German carmakers came under fire Monday following revelations they helped finance experiments that saw humans and monkeys exposed to diesel fumes that have been linked to asthma, lung diseases, and heart attacks.
The disclosures sparked widespread outrage, led by Chancellor Angela Merkel who strongly condemned the latest controversy to engulf the nation's powerful but scandal-tainted auto industry.
"These tests on monkeys or even humans are in no way ethically justified," said Merkel's spokesman Steffen Seibert. "The indignation felt by many people is completely understandable.
Earlier Monday the Sueddeutsche and Stuttgarter Zeitung dailies reported that a research group funded by Volkswagen, Daimler, and BMW had ordered a study in Germany measuring the effects of inhaling nitrogen oxide gases on 25 healthy human beings.
The revelation came just days after the New York Times wrote that the same organization carried out tests on monkeys in the United States in 2014.
According to the NYT article, the researchers locked 10 monkeys into airtight chambers and made them breathe in diesel exhausts from a VW Beetle while watching cartoons.
Volkswagen apologized for the animal testing at the weekend, saying the group "distances itself clearly from all forms of animal abuse".
The German government has called a special meeting with the affected car companies to ask them to explain themselves, said acting transport minister Christian Schmidt.
"This has once again damaged trust in the auto industry," he said.
It was VW's admission in 2015 that it had manipulated 11 million diesel cars with cheating software to make them seems less polluting than they were that brought close scrutiny to the industry, which had long touted diesels as better for the environment than gasoline-powered engines.
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All three German carmakers scrambled to distance themselves from the research body in question — the now defunct European Research Group on Environment and Health in the Transport Sector (EUGT) — and promised to launch internal investigations.
"We are appalled by the extent of the studies and their implementation," a Daimler spokesman told AFP. "The BMW Group did not participate in the mentioned studies," the luxury carmaker said in a statement, while VW said the EUGT was set up to be an "independent" research body.
Although it was the EUGT that commissioned both tests, the organization itself was financed by the trio of car giants hoping its research would defend diesel's green reputation — and the valuable tax breaks that go with it.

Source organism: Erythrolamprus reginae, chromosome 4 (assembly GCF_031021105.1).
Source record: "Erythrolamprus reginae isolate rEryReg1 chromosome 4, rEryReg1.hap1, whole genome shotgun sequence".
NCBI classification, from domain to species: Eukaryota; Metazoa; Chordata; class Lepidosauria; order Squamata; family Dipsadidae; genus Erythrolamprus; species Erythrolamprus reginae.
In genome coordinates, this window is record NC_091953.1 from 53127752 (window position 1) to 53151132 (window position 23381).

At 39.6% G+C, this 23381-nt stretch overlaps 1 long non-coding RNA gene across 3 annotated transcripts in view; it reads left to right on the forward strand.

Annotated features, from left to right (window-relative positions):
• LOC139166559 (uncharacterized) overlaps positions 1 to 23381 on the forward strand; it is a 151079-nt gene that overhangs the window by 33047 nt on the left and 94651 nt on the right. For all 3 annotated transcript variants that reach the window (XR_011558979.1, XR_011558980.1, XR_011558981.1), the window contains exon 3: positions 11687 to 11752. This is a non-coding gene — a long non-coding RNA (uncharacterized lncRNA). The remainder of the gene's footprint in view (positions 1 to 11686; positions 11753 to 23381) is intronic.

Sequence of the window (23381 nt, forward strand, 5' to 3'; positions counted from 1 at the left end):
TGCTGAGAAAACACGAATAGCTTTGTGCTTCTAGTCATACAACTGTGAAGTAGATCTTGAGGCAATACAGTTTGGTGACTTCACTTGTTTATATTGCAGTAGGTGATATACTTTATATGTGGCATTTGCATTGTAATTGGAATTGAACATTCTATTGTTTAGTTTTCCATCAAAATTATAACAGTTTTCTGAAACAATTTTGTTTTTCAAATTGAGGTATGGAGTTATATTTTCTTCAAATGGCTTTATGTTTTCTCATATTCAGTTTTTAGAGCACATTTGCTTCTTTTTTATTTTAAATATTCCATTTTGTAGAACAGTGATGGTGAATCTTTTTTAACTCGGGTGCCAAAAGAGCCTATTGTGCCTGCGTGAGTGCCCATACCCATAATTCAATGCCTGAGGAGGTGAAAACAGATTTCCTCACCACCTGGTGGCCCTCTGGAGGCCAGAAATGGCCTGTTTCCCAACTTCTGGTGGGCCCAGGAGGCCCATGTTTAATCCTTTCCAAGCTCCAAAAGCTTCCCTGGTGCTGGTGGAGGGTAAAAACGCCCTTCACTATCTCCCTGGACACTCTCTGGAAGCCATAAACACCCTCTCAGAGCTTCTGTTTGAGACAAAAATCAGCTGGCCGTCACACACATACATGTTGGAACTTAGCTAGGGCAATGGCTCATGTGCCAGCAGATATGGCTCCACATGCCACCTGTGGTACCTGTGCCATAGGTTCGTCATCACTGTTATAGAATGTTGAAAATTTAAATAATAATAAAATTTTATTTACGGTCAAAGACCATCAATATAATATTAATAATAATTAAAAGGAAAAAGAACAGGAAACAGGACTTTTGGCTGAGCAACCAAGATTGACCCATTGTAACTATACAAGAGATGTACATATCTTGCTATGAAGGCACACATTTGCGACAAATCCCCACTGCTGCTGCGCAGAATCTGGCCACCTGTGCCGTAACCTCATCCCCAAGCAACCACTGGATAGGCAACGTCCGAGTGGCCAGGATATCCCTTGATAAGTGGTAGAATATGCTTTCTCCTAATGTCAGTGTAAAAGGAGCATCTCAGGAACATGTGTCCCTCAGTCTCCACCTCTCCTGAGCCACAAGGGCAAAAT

The car companies decided in late 2016 to dissolve the EUGT, which shut its doors last year.
'No significant effects'
The tests involving 25 human volunteers were carried out at a university hospital in the German city of Aachen in 2013 and 2014.
As part of the study, the participants were exposed for several hours to different levels of nitrogen dioxide (NO2) — the most toxic form of nitrogen oxide and commonly found in diesel exhausts.
The researchers detected "no significant effects," according to a summary of the study.
But Thomas Kraus, the head of the relevant department at the university hospital in Aachen, told German media the findings were limited as they weren't representative of the wider population and didn't take into account general air pollution.
The institute separately released a statement stressing the study had been approved by the university hospital's ethics commission and was not linked to any diesel emissions testing.
The study was about improving "workplace safety" for people like truck drivers, mechanics, or welders, it said, adding that the levels of NO2 inhaled by the test subjects were "well below those found in many workplaces in Germany."
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The World Health Organization says on its website there is "growing evidence" that nitrogen dioxide exposure "can increase symptoms of bronchitis and asthma, as well as lead to respiratory infections and reduced lung function and growth."
Exposure is "linked to premature mortality... from cardiovascular and respiratory diseases," it states.
The premier of Lower Saxony, whose state is home to VW's Wolfsburg headquarters and is one of the group's biggest shareholders, echoed Berlin's repudiation of the tests.
The experiments are "absurd and disgusting" said Stephan Weil, whose state holds two seats on VW's supervisory board.
He reminded the VW group that it "must meet all ethical requirements."
The latest scandal "will have a lasting impact on the public's trust in the auto industry," predicted analyst Ferdinand Dudenhoeffer of the Center for Automotive Research.